What would you teach in class if all your children had decent livelihoods waiting for them that did not require advanced math or public speaking skills? What if you had a child who loved clamming, was good at it, and who wanted to learn more about the world?
I suppose you could argue that he could use geometry to calculate the angles of his rake tines, and biology to find new clam beds, and language arts to create better copy for his business ads, but these are excuses, really, to teach what we want to teach, in 48 minute chunks, 5 days a week.
(When was the last time you used something you learned in high school you could not have learned on your own anyway?)
What would you teach a child interested in knowing more about the world aside from economic aspirations?
Yes, well, um, of course, but such a child is rare, you see, we must focus on the global economy, on future jobs we cannot predict, on beating the scores of China or Korea or Finland--we must prepare them for the "real world."
If you believe that children are not interested in learning about the world, you need to watch them outside of school.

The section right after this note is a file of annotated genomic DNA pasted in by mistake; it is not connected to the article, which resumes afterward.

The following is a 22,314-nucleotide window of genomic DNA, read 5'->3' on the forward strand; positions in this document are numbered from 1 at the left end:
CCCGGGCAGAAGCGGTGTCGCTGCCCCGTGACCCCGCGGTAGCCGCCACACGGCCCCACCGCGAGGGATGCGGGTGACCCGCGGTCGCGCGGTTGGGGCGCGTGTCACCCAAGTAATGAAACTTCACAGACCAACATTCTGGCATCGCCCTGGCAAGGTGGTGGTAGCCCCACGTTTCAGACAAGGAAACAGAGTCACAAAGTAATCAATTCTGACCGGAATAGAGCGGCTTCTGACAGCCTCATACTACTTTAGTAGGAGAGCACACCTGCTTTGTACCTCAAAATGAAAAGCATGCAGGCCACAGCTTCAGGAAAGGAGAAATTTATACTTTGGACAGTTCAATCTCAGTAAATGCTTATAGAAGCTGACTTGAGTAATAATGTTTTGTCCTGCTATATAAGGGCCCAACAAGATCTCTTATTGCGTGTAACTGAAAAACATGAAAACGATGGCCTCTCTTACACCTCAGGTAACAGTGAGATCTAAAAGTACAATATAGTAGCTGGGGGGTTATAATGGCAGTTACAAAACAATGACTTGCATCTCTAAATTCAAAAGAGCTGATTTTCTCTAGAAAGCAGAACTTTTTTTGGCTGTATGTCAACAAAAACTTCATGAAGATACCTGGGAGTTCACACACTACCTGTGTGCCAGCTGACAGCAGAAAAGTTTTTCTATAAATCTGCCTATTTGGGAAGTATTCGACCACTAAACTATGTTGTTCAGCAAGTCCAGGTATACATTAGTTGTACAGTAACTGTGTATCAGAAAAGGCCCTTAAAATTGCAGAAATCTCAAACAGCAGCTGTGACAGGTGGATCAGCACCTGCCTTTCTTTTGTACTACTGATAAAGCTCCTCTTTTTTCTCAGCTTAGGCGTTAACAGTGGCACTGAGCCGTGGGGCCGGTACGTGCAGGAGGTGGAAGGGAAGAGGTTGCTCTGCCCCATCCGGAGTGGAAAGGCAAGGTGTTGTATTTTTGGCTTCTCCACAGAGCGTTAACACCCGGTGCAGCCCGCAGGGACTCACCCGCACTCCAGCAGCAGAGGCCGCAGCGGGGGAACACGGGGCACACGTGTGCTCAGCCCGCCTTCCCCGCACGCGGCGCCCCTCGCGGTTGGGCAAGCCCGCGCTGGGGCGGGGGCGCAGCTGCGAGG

It might just be that they're just not interested in what's happening in your room. Even if it's "on the test."
Imagine if you had to learn about clamming--trivia about the various rakes available, the various shellfish. Where are they found? How do you read a DEP map? How do you get a license? How do you read the tides, the wind, the water temperatures?
You might argue that learning about the particulars of clamming is, well, ridiculous, and I'd agree.
Tell me how "Us[ing] mathematical formulas to justify the concept of an efficient diet" grabs your interest.That's just one of our "cumulative progress indicators"(specifically 5.3.12.B.2) for biology. Now do this for multiple subjects.
And we wonder why the dropout rate is so high....
That's me clamming somewhere in New Jersey, and even saying that much is too much.